Meanwhile, lobbyist Phil Reale had an interesting twist on the proliferation of free lunches for legislators.
He spent just over $400 having desserts delivered April 11 and 12 to major House and Senate committee offices, as well as to the offices of the speaker, president and House and Senate minority leaders.
Given that legislators get $131 a day for expenses ($55 a day for commuters), it's too bad they don't have to turn in receipts for expense reimbursements like in the real world.
Some of the larger fetes this reporting period: West Virginia Municipal League, Feb. 18, 325 attendance, $12,280; West Virginia Association of Counties, March 11, 685, $29,305; West Virginia Auto Dealers Association, Jan. 24, 776, $26,065; West Virginia Coal Association, March 7, 632, $20,917; West Virginia AFL-CIO, March 6, 400, $17,138; West Virginia Beer Wholesalers, March 18, 160, $9,085.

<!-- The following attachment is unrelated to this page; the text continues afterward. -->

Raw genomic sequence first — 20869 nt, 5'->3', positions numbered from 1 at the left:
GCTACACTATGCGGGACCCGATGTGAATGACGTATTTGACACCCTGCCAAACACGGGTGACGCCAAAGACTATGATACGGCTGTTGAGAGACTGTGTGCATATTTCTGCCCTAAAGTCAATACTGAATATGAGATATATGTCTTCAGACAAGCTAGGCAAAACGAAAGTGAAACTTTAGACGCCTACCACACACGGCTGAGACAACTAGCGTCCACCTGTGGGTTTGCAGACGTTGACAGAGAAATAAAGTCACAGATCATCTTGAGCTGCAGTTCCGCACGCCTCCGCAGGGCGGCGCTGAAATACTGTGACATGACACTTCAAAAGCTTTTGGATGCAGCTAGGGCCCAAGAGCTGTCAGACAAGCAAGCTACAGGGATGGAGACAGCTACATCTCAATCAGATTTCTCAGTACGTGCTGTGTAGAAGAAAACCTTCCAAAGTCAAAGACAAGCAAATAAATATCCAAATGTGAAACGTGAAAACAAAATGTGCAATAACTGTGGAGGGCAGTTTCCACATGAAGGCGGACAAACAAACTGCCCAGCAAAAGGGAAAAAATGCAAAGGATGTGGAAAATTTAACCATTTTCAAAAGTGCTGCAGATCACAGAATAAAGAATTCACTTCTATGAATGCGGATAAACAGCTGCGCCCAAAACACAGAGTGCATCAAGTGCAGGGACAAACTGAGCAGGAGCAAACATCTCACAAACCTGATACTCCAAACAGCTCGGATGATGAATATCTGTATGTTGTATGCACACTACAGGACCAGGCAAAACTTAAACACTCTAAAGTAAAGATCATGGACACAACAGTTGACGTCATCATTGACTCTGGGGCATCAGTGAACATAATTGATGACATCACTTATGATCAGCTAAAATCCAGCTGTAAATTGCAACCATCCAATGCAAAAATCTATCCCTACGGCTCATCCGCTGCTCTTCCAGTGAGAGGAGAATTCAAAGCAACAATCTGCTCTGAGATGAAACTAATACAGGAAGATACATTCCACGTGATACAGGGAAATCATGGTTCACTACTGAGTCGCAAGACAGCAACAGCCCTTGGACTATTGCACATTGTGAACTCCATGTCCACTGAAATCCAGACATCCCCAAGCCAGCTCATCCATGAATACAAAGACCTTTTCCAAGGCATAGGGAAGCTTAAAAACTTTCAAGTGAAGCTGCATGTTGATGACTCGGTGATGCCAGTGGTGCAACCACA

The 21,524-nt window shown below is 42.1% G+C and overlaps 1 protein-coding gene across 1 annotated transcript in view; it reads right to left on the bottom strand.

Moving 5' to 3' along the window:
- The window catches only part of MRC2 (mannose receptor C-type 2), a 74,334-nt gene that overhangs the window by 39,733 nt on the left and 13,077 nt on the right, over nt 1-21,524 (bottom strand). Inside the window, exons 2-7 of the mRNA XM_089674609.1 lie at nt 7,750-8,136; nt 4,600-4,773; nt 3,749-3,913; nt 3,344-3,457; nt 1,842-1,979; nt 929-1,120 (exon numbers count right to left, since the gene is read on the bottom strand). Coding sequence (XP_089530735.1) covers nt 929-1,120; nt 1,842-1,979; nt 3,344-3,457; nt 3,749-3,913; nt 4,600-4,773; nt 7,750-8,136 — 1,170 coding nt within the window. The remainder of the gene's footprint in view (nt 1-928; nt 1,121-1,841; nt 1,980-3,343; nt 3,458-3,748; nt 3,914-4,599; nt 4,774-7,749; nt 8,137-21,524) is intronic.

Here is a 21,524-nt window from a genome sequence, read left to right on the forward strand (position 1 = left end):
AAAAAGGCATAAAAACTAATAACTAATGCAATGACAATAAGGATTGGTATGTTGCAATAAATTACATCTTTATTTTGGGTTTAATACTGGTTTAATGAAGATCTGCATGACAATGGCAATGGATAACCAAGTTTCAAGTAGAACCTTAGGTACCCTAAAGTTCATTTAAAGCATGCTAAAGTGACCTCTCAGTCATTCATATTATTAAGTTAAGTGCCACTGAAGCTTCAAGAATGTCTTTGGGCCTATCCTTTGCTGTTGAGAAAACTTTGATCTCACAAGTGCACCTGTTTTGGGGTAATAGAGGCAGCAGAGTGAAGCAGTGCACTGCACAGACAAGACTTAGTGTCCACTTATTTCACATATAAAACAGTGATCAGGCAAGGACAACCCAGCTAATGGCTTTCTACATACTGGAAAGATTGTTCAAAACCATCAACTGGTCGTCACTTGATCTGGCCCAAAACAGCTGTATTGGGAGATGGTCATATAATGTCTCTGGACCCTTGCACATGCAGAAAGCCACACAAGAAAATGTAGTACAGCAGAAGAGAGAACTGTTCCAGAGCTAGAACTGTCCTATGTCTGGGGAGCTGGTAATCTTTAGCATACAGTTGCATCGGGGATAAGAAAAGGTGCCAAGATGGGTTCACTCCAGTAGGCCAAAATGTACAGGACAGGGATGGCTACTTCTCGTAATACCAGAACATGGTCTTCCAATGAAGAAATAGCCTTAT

Back during the session, I noted that auto dealers lobbyist Ruth Lemmon had taken a group of Republican senators to Café Cimino in Sutton.
She reported the total cost of the March 13 dinner at $1,676, along with $200 for the limousine rental. She listed Republican Sens. Bill Cole, Mike Hall, Clark Barnes, Chris Walters and Mitch Carmichael, along with two Democrats, Daniel Hall and Mike Green, as guests.
Meanwhile on March 13, lobbyist Nelson Robinson took Delegates Brent Boggs, Tim Manchin, Stephen Skinner, Randy Swartzmiller, Rick Thompson, Charlene Marshall and Nancy Guthrie to dinner at the Chop House, with the tab running $127 each.
On March 25, he took Sens. Jeff Kessler, Mike Hall, Art Kirkendoll, Chris Walters, Jack Yost, Bill Laird, and John Unger to the Chop House, with a tab that ran $133 each. (Robinson indicated that Skinner and Sen. Truman Chafin were also in attendance, but did not eat.)
Reach Phil Kabler at ph...@wvgazette.com or 304-348-1220.